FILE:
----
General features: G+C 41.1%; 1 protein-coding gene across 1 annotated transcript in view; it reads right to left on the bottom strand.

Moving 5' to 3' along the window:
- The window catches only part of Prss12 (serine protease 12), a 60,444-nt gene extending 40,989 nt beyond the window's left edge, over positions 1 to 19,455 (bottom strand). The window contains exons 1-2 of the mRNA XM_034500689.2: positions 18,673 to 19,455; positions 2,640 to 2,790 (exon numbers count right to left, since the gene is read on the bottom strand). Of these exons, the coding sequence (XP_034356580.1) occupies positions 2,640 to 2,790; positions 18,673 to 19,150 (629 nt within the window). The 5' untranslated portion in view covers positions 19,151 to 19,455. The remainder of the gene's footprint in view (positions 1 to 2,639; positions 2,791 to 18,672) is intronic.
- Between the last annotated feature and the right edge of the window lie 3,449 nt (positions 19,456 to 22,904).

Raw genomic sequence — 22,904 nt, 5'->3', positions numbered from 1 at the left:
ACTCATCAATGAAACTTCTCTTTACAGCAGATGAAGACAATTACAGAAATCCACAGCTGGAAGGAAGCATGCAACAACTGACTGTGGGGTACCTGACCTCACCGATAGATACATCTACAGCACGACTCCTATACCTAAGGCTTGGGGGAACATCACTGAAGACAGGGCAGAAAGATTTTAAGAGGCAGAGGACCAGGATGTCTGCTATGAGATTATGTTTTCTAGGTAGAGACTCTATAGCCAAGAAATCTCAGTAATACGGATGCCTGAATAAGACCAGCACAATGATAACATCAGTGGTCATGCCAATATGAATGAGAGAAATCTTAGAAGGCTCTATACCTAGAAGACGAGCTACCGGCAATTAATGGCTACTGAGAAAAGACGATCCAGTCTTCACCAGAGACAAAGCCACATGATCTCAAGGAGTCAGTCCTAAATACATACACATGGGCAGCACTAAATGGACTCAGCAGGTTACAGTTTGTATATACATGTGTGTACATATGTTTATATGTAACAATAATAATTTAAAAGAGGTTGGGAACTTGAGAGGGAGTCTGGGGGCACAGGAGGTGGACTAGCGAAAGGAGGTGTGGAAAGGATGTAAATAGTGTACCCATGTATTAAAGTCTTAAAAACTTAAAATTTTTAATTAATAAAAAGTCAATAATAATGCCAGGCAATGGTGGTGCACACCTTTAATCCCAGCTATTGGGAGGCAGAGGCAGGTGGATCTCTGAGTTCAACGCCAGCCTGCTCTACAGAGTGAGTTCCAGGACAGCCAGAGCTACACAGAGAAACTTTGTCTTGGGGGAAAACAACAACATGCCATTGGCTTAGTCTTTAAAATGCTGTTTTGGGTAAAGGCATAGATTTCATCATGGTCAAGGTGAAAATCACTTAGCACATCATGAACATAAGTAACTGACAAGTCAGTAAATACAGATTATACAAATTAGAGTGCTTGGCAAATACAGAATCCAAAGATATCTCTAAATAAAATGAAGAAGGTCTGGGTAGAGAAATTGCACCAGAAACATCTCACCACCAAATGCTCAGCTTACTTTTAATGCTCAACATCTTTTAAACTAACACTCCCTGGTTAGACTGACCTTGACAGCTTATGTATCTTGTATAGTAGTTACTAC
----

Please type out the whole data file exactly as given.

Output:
General features: G+C 41.1%; 1 protein-coding gene across 1 annotated transcript in view; it reads right to left on the bottom strand.

Moving 5' to 3' along the window:
- The window catches only part of Prss12 (serine protease 12), a 60,444-nt gene extending 40,989 nt beyond the window's left edge, over positions 1 to 19,455 (bottom strand). The window contains exons 1-2 of the mRNA XM_034500689.2: positions 18,673 to 19,455; positions 2,640 to 2,790 (exon numbers count right to left, since the gene is read on the bottom strand). Of these exons, the coding sequence (XP_034356580.1) occupies positions 2,640 to 2,790; positions 18,673 to 19,150 (629 nt within the window). The 5' untranslated portion in view covers positions 19,151 to 19,455. The remainder of the gene's footprint in view (positions 1 to 2,639; positions 2,791 to 18,672) is intronic.
- Between the last annotated feature and the right edge of the window lie 3,449 nt (positions 19,456 to 22,904).

Raw genomic sequence — 22,904 nt, 5'->3', positions numbered from 1 at the left:
ACTCATCAATGAAACTTCTCTTTACAGCAGATGAAGACAATTACAGAAATCCACAGCTGGAAGGAAGCATGCAACAACTGACTGTGGGGTACCTGACCTCACCGATAGATACATCTACAGCACGACTCCTATACCTAAGGCTTGGGGGAACATCACTGAAGACAGGGCAGAAAGATTTTAAGAGGCAGAGGACCAGGATGTCTGCTATGAGATTATGTTTTCTAGGTAGAGACTCTATAGCCAAGAAATCTCAGTAATACGGATGCCTGAATAAGACCAGCACAATGATAACATCAGTGGTCATGCCAATATGAATGAGAGAAATCTTAGAAGGCTCTATACCTAGAAGACGAGCTACCGGCAATTAATGGCTACTGAGAAAAGACGATCCAGTCTTCACCAGAGACAAAGCCACATGATCTCAAGGAGTCAGTCCTAAATACATACACATGGGCAGCACTAAATGGACTCAGCAGGTTACAGTTTGTATATACATGTGTGTACATATGTTTATATGTAACAATAATAATTTAAAAGAGGTTGGGAACTTGAGAGGGAGTCTGGGGGCACAGGAGGTGGACTAGCGAAAGGAGGTGTGGAAAGGATGTAAATAGTGTACCCATGTATTAAAGTCTTAAAAACTTAAAATTTTTAATTAATAAAAAGTCAATAATAATGCCAGGCAATGGTGGTGCACACCTTTAATCCCAGCTATTGGGAGGCAGAGGCAGGTGGATCTCTGAGTTCAACGCCAGCCTGCTCTACAGAGTGAGTTCCAGGACAGCCAGAGCTACACAGAGAAACTTTGTCTTGGGGGAAAACAACAACATGCCATTGGCTTAGTCTTTAAAATGCTGTTTTGGGTAAAGGCATAGATTTCATCATGGTCAAGGTGAAAATCACTTAGCACATCATGAACATAAGTAACTGACAAGTCAGTAAATACAGATTATACAAATTAGAGTGCTTGGCAAATACAGAATCCAAAGATATCTCTAAATAAAATGAAGAAGGTCTGGGTAGAGAAATTGCACCAGAAACATCTCACCACCAAATGCTCAGCTTACTTTTAATGCTCAACATCTTTTAAACTAACACTCCCTGGTTAGACTGACCTTGACAGCTTATGTATCTTGTATAGTAGTTACTAC